C.S. Lewis’s Wit

One of my favourite books is Frederick Buechner’s Telling the Truth: The Gospel as Tragedy, Comedy, and Fairy Tale.

The chapter on Comedy is especially good, I think. And especially needed. Both church-life and the world of theological study are far too po-faced.

As my contribution to injecting a little humour into this situation, I thought I would do a quick survey of C.S. Lewis’s shining wit.

Lewis once wrote: ‘The English take their “sense of humour” so seriously that a deficiency in this sense is almost the only deficiency at which they feel shame.’ It must be remembered, of course, that C.S. Lewis was Irish. If he’d had the great good fortune to be born English (as I, I humbly admit, did) he would have realised how grievous a thing it is to be humour-impaired.

To lack a sense of humour is to lack a divine attribute. Lewis himself observed, in a letter he wrote in 1956, that ‘there may be some humour [in the New Testament]’. He gives three possible examples:

Matthew 9:12 – “People who are well . . . don’t need doctors.”

Matthew 17:25 – ‘Jesus said, “What do you think, Simon? From whom do kings of the earth take toll or tribute? From their sons . . . or from others’?”’

Mark 10:30 – ‘Verily I say unto you, There is no man that hath left house, or brethren, or sisters, or father, or mother, or wife, or children, or lands, for my sake and the gospel’s, but he shall receive an hundredfold now in this time, houses, and brethren, and sisters, and mothers, and children, and lands – ahem, with tribulations, – and in the world to come eternal life.’

If there are other examples of dominical humour, Lewis wonders whether he, as a Westerner, would be able to spot them. He wrote, ‘I’ve been much struck in conversation with a Jewess’ – he means his wife, Joy Davidman – ‘by the extent to which Jews see humour in the [scriptures] where we don’t. Humour varies so much from culture to culture.’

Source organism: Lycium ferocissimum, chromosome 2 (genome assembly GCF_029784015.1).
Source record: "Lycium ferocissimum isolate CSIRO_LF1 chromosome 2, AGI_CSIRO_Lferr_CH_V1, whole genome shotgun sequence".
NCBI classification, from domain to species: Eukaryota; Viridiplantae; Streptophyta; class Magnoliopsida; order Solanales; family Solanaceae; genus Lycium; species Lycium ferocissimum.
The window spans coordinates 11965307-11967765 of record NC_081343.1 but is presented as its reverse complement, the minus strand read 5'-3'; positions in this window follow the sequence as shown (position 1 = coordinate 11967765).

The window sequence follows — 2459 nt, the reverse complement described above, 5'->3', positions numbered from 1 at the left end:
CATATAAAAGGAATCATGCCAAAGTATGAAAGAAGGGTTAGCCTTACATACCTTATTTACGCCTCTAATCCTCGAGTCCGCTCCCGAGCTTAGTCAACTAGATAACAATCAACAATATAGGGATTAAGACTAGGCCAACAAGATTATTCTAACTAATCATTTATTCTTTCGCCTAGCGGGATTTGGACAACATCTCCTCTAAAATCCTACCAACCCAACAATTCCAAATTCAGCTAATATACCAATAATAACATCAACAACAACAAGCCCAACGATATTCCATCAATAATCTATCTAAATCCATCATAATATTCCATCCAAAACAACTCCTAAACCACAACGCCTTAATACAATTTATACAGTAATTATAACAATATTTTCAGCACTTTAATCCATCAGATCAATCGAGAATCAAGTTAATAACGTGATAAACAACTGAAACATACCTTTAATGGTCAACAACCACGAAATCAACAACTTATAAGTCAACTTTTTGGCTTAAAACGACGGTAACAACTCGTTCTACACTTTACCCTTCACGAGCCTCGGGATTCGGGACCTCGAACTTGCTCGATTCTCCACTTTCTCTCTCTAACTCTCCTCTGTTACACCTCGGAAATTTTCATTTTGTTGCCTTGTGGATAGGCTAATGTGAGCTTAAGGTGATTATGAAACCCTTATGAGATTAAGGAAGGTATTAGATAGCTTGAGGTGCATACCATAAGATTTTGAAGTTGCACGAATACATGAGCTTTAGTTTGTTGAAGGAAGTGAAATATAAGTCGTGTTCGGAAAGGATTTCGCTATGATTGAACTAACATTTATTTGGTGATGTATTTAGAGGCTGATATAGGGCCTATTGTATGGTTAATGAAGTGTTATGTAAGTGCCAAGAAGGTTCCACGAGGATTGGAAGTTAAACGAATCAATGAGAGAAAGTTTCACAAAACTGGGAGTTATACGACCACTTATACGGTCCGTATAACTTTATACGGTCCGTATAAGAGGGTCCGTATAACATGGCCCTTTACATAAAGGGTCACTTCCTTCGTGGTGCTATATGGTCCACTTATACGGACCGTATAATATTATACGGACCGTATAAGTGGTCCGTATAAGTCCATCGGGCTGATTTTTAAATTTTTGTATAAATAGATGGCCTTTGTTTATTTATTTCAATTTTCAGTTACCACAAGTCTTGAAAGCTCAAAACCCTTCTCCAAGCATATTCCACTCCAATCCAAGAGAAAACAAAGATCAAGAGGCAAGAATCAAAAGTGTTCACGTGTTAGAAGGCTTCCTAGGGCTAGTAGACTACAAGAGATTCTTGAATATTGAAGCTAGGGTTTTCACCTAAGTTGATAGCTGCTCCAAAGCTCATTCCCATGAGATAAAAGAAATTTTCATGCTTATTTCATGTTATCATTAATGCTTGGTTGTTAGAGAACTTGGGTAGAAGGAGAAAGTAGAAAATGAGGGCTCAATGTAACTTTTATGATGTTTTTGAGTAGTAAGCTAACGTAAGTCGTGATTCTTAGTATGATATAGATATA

So don’t worry if you don’t find this blog-post funny. Humour varies so much from culture to culture . . .

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The Reformation, Old Testament and A.D.

Luther-nailing-theses-560x538I still remember the day in Church History class several years ago at Princeton Theological Seminary when our professor made the point that the word “Reformation” is not a harmless, neutral term to describe those historic episodes of the Sixteenth century.  He went on to point out that some Roman Catholic scholars and historians, in fact, decline to use the word, and refer instead to the “Protestant Revolution,” or the “Protestant Revolt,” when speaking of those historic events.   The latter terms, obviously, convey a far different assessment of the meaning and significance of what happened in the Sixteenth Century.  The term “Reformation” after all, implies that the Roman Church of the time was indeed deeply corrupt and in need of reformation, and that the movement led by Luther, Calvin, and others was a good thing that had predominantly positive effects.   Roman Catholics who do not share those judgments may understandably prefer a different word.

I have no problems with Roman Catholics who may prefer a different word here.  However, I would hardly agree that I should not refer to those epic events as the Reformation and celebrate them as important episodes in the history of the Church, even  if there are aspects of the Reformation that are regrettable.  I would strongly object if my Roman Catholic friends tried to insist that I should not use the word, and should call it something more sympathetic to their views, such as the Protestant Revolt, or even something more “neutral” such as the Protestant Secession. Continue reading

Reading Scripture Fixed and Free

Let us begin by clearing up the old confusion between the man who loves learning and the man who loves reading, and point out that there is no connection whatever between the two.

– Virginia Woolf, “Hours in a Library” in Times Literary Supplement, 30 November 1916.

I am convinced that hardly a Christian reads the Bible. We may crack its spine every morning, study it groups, or vocalize it in services, but we never, ever, actually read it.